Section 10(b) of the Exchange Act prohibits any person from using or employing "any manipulative or deceptive device or contrivance in contravention" of SEC rules. 15 U.S.C. § 78j(b). Rule 10b-5 prohibits "any device, scheme, or artifice to defraud" and "any untrue statement of a material fact or to omit to state a material fact necessary in order to make the statements made . . . not misleading . . . ." 17 C.F.R. § 240.10b-5. To state a claim under Rule 10b-5, plaintiffs must allege that defendants "(1) made misstatements or omissions of material fact; (2) with scienter; (3) in connection with the purchase or sale of securities; (4) upon which plaintiffs relied; and (5) that plaintiffs' reliance was the proximate cause of their injury." Lentell v. Merrill Lynch & Co., 396 F.3d 161, 172 (2d Cir. 2005).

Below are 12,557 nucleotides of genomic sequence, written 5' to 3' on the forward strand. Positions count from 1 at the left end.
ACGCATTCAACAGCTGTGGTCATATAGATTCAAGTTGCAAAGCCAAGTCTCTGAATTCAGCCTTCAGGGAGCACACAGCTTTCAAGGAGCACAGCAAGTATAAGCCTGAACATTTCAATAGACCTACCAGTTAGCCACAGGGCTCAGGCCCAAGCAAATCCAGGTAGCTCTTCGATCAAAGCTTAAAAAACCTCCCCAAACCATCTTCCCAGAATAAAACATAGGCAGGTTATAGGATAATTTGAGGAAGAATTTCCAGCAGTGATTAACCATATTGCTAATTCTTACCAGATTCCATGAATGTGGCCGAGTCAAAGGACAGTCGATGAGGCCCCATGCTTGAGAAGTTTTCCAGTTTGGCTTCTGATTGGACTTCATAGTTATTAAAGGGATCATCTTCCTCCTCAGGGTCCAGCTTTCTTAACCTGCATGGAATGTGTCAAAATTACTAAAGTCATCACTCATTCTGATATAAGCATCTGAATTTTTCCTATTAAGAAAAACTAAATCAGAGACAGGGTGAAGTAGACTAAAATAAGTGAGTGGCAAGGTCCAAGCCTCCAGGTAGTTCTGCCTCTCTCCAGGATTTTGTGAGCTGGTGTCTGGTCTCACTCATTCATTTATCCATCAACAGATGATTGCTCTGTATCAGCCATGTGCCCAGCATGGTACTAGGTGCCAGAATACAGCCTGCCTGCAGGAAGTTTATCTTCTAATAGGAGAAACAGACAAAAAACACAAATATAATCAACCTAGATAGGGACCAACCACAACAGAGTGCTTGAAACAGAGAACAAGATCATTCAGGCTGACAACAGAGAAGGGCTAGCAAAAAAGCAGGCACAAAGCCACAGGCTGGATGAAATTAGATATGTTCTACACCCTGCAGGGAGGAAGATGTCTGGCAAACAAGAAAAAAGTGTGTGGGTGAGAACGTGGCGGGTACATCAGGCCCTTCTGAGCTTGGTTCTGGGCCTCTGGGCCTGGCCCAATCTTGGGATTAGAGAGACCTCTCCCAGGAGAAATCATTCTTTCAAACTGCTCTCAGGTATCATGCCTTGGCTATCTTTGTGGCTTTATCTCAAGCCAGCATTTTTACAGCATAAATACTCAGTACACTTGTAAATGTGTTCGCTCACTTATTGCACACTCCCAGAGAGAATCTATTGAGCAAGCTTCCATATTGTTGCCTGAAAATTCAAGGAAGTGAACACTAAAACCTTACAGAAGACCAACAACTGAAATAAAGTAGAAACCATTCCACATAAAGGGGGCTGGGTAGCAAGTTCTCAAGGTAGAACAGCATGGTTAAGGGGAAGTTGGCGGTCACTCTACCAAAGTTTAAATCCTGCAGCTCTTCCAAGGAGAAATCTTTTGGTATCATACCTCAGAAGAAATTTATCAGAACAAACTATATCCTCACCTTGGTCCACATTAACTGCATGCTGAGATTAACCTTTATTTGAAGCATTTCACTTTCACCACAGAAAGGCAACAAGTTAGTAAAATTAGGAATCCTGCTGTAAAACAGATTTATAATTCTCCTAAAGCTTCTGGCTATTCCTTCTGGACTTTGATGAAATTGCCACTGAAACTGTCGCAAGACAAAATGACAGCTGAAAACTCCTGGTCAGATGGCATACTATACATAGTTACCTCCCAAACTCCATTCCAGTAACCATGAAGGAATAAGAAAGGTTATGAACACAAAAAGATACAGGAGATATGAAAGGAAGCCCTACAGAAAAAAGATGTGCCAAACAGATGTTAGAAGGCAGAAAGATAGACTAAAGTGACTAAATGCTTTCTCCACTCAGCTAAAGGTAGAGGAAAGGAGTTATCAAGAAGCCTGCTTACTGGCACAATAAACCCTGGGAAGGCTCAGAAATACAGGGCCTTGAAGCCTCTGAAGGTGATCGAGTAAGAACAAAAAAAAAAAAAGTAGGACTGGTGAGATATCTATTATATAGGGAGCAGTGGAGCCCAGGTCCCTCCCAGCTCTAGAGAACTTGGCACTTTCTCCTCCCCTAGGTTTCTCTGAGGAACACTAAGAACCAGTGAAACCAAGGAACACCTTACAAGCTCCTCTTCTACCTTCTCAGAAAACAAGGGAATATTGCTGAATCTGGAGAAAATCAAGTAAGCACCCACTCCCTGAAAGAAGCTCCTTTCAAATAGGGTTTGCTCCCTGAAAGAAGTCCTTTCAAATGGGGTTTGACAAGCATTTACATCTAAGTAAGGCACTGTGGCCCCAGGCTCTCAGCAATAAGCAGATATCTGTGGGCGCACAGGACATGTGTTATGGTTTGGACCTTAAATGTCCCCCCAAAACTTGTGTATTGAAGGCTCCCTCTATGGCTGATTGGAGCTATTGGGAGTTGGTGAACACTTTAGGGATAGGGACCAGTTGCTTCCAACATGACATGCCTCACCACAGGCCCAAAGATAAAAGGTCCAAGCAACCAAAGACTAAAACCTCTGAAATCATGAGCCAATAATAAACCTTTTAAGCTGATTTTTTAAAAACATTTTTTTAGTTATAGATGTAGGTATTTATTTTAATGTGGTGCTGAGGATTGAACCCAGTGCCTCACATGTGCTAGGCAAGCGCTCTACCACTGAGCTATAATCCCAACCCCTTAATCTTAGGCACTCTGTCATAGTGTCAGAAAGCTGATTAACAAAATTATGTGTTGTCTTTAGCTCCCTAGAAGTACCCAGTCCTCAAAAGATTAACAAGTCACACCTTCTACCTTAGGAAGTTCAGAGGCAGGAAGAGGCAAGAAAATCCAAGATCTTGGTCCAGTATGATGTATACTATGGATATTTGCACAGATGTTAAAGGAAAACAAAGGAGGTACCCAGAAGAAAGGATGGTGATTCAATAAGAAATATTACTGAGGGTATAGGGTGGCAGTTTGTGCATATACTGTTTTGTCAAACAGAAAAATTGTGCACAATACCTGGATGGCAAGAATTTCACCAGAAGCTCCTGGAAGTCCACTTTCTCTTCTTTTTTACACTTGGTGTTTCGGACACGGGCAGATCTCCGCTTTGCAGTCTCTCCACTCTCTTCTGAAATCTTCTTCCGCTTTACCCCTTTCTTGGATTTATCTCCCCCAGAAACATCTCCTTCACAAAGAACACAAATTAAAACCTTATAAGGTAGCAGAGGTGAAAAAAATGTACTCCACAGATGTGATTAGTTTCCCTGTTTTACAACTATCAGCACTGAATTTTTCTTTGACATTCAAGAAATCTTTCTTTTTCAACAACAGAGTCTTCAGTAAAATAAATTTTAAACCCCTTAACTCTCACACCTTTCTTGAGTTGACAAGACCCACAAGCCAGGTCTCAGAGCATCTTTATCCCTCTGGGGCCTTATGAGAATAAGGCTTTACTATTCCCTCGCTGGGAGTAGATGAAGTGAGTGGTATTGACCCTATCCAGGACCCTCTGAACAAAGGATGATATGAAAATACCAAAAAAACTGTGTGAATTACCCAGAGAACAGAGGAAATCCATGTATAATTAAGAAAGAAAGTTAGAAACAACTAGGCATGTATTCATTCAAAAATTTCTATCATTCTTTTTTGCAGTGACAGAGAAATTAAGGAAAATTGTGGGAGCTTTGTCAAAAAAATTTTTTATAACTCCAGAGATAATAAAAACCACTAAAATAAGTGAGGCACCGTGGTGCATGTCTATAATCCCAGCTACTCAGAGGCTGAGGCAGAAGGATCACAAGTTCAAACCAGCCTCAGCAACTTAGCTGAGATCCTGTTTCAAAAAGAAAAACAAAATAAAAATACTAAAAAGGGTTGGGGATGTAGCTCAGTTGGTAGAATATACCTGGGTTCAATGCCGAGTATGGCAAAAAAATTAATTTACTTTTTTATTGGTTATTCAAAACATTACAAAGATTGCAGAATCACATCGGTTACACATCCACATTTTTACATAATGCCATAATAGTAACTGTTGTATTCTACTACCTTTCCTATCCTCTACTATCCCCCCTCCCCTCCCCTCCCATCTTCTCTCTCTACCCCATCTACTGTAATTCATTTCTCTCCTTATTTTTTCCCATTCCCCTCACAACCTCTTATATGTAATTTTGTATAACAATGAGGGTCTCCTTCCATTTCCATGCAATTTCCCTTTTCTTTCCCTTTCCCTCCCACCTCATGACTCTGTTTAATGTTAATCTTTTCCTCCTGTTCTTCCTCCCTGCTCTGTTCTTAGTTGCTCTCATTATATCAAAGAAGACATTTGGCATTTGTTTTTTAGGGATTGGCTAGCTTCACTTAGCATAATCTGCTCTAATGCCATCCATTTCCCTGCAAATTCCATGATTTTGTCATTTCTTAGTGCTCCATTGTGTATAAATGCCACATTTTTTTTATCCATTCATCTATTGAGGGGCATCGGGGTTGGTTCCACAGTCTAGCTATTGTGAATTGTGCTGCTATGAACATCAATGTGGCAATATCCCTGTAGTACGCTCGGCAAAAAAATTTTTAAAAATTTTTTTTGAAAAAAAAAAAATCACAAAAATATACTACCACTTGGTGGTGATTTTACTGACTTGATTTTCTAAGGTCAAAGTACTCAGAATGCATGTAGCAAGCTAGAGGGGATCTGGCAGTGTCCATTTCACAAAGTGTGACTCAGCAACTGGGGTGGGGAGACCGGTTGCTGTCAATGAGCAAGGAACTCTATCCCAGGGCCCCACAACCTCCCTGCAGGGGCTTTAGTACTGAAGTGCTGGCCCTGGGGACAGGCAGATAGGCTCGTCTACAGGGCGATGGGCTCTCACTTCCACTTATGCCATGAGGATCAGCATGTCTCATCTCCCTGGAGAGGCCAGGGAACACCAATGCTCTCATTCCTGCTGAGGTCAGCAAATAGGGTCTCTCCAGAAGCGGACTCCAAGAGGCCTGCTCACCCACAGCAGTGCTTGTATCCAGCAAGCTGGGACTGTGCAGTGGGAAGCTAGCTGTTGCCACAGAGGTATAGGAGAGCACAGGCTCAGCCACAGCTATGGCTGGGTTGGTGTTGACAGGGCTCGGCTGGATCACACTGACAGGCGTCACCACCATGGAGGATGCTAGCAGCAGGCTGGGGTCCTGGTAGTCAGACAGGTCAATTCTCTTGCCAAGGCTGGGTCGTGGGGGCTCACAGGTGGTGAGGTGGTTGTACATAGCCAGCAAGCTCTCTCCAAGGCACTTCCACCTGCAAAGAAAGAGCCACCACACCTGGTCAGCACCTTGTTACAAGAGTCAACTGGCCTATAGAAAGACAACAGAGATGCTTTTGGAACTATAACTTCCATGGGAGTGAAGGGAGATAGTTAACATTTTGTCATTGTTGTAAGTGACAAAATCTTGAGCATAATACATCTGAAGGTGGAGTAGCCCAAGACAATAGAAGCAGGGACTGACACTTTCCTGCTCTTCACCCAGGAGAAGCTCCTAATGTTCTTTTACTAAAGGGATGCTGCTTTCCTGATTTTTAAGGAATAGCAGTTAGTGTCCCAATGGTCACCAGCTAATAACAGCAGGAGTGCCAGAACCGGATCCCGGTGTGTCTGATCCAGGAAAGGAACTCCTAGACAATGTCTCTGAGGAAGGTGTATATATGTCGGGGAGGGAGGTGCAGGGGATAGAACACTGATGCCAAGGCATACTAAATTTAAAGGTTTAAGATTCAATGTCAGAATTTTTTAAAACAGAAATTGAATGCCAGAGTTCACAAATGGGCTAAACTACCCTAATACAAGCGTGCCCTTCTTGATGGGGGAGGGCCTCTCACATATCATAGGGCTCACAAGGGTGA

A complaint alleging a Rule 10b-5 claim fails if it relies on statements or omissions "that a reasonable investor would [not] have considered significant in making investment decisions." Ganino v. Citizens Utils. Co., 228 F.3d 154, 161 (2d Cir. 2000). "'[T]here must be a substantial likelihood that the disclosure of the omitted fact would have been viewed by the reasonable investor as having significantly altered the 'total mix' of information made available.'" Basic Inc. v. Levinson, 485 U.S. 224, 231-32 (1988) (quoting TSC Indus., Inc. v. Northway, Inc., 426 U.S. 438, 449 (1976)). "An omitted fact may be immaterial if the information is trivial, or is so basic that any investor could be expected to know it." Ganino, 228 F.3d at 162 (internal citations omitted).

V.Scienter Pleading Standards in Fraud Claims